News Story

State Business Subsidy Recipients Get, Keep Taxpayer Dollars

Half the beneficiary firms failed to meet targets or created zero new jobs

The Michigan Business Development Program is the state government’s primary vehicle for delivering incentives to select businesses, providing grants, loans and other aid for what it calls “highly competitive (expansion) projects.”

From its inception in 2011 through May 2017, the program awarded nearly $400 million in taxpayer funds to several hundred prospective recipients, according to a January 2019 report from the state Office of the Auditor General. It also disbursed $163.8 million of that total.

The awards, often announced with some fanfare, are designated as performance grants, with recipients contractually obligated to meet benchmarks for creating jobs and making investments. If a grant recipient defaults on an agreement, the state can demand that it repay the funds it has received.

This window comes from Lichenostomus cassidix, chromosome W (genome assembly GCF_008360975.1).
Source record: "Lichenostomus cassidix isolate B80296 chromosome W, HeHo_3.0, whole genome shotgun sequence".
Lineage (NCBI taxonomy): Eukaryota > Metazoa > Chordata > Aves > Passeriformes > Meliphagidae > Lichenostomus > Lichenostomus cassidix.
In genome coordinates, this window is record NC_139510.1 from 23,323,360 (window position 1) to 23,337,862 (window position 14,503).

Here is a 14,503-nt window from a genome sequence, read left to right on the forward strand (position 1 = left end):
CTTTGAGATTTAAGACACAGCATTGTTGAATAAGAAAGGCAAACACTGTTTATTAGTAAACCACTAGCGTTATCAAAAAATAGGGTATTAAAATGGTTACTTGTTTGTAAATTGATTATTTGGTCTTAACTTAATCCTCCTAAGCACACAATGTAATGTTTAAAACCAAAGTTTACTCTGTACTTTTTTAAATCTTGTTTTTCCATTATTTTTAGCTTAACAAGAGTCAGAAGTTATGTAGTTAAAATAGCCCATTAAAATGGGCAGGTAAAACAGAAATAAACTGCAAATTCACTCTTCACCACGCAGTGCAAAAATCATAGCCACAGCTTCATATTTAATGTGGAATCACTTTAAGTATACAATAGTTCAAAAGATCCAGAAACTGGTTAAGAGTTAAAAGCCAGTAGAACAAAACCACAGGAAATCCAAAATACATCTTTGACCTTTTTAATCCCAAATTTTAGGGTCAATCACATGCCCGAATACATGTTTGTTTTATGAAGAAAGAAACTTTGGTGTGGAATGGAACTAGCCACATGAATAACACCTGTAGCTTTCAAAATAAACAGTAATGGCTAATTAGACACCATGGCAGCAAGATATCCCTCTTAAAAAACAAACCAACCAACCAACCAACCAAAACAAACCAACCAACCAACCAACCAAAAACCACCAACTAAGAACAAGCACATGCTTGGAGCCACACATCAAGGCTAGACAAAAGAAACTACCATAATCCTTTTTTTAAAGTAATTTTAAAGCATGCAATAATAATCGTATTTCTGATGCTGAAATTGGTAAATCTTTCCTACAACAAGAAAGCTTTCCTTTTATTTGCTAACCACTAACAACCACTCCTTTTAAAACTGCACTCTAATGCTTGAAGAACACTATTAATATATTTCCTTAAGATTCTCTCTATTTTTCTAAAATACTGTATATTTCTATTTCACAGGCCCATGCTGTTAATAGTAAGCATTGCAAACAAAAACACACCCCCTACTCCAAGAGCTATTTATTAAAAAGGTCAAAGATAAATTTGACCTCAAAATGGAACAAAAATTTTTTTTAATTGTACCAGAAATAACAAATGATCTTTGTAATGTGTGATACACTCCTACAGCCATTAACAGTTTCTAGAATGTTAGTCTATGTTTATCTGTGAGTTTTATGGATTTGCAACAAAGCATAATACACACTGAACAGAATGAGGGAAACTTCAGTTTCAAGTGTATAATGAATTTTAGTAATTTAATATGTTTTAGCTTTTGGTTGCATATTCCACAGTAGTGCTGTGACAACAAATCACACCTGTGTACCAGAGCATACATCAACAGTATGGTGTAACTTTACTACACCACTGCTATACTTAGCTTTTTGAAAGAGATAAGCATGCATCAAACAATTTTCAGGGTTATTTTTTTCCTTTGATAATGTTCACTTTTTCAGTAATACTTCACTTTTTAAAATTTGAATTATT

But the Auditor General says that the Michigan Strategic Fund, which oversees the program, is at risk of giving money to businesses that have not met the benchmarks — and has limited its ability to recover money from them.

Using annual reports the Michigan Strategic Fund has submitted to the Legislature, Michigan Capitol Confidential reviewed 240 projects approved before October 2015, and their status through 2018. Many of them languished or were quietly concluded without having met their stated goals and with little public notice.

Sixty-five (27%) failed to create a net increase in permanent jobs. Almost one-fourth (56, or 23%) were terminated prematurely, mostly for failing to meet benchmarks. Twenty-eight of the ones that reported no net new jobs had received at least a portion of their initial grant. Most had made only partial repayments, or none at all.

From published reports, state records available online and interviews, Michigan Capitol Confidential pieced together the history of some of the projects which failed to meet expectations. The Michigan Economic Development Corporation, which oversees both the development program and the strategic fund, declined to provide additional information about the projects unless it received a formal Freedom of Information Act request.

Editor's note: The headline was changed on this story.